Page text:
A roundtable hosted by the Health of Mother Earth Foundation (HOMEF) held in Abuja on Wednesday, April 27, 2022, beamed the spotlight on genetically engineered cowpea, Bt Cowpea (Vigna Unguiculata), popularly known as beans.
Cowpea is one of Africa’s largest indigenous food crops and a major source of protein for the Nigerian populace where it is prepared and eaten in various forms such as ewa agoin, akara and moi moi. It is a staple food crop and an important source of income.
Nigeria, which has had a yearly average production of about 2.7 million metric tons over the last 10 years, is a centre of origin of cowpea and is a major producer of cowpea in the world. Ironically, Nigeria is also the largest importer of cowpea in Africa.
Nnimmo Bassey, the head of HOMEF, in his opening remarks, reminded participants that the GM beans variety has already been given to farmers across Nigeria who have planted, harvested, and eaten them.
“As revealed in an investigation by Premium Times, the promoters of this variety did not tell the farmers that they were being given GM beans to plant. The excuse given by a top official of the National Biotechnology Development Agency (NABDA) is that they could not explain what GMOs are to the poor farmers. They merely told the farmers that they were being given improved varieties. Deception is not a scientific tool for disseminating any product.”
Bassey stated that GM beans would impoverish Nigerian farmers, erode our biodiversity, and pollute neighbouring countries.
“We are calling for the prohibition of GM seeds in Nigeria. We need to stop the spread of these seeds because Africa must not be turned into a dumping ground for risky technologies. We applaud the Senate for commencing the review of Biosafety Act, especially for planning to close gaps that have made the existing regime ineffective.”
He further noted that these seeds decrease soil fertility, impoverish small scale farmers and promote land grab for monocultures.
Mariann Bassey-Orovwuje, coordinator of Food Sovereignty Programme at Friends of the Earth Nigeria/Africa, stated that giving GMOs to farmers without their consent is illegal. She wondered why Nigeria would approve a GM cowpea that South Africa had rejected and why the country should adopt a GM cotton that had failed woefully in Burkina Faso.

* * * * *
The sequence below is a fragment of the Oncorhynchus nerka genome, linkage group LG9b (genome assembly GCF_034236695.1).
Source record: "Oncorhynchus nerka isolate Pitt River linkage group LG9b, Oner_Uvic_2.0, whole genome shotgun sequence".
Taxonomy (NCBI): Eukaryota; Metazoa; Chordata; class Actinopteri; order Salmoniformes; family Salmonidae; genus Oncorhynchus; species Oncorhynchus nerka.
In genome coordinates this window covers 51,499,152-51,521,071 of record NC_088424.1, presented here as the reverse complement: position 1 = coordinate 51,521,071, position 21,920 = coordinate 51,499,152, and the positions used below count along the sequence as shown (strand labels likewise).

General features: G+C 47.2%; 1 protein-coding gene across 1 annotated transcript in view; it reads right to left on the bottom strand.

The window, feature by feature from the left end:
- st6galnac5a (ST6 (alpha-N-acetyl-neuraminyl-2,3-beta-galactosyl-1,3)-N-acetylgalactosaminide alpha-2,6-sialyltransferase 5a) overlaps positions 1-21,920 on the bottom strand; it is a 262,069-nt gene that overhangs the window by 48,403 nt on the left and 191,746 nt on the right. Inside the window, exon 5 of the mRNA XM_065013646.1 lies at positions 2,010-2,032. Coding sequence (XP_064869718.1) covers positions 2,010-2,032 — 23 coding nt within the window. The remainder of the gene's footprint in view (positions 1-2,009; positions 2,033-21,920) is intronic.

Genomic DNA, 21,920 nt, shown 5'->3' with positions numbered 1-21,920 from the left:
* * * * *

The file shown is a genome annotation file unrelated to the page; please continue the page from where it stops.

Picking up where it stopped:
She added, “The introduction of genetically engineered cowpea is a great cause for concern for farmers, consumers, and civil society organisations across the continent. While the technology is said to be provided royalty-free, the long-term implications of transforming the environment, farmers’ varieties, and production practices, will trap farmers into unsustainable, unsuitable, and unaffordable farming practices, and deepen the threat to food and nutritional security. We call for a total ban of GMOs and respect for our small-scale farmers/producers. Respect of their rights to what they produce and how they want to produce it.”
She further reiterated that food sovereignty should be respected. This is the “right of peoples to healthy and culturally appropriate food produced through ecologically sound and sustainable methods, and their right to define their own food and agriculture systems. There is an urgent need for our governments to strengthen our biosafety legislation in line with the precautionary principles which advises caution where there is no certainty of environmental and health safety.”
Dr Ifeanyi Casmir, a lecturer at University of Abuja, spoke on the science of genetic engineering and inherent risks in the processes. He stressed that inadequate risk assessments were carried out on the Bt Cowpea before they were approved and there is no guarantee of human or environmental health.
The academic further stated that federal government should unburden NAFDAC by reducing the scope of their work to ensure efficiency. He said this because the work overload has led to the penetration of pesticides and other chemicals that have been banned elsewhere.
The roundtable agreed that Nigeria is exposed to untold risks through an opaque system of approval and dissemination of GMOs. Getting poor farmers to plant GM crops and consumers to unknowingly eat such products must be seen as unethical and a crass infringement on the human right of the people to safe foods. The fact that promoters of the varieties are unable or are unwilling; to explain the varieties to farmers and Nigerians is a clear confirmation that the country is not ready for GMOs.
Participants agreed that Nigeria should place a 20-year moratorium on agricultural genetic engineering.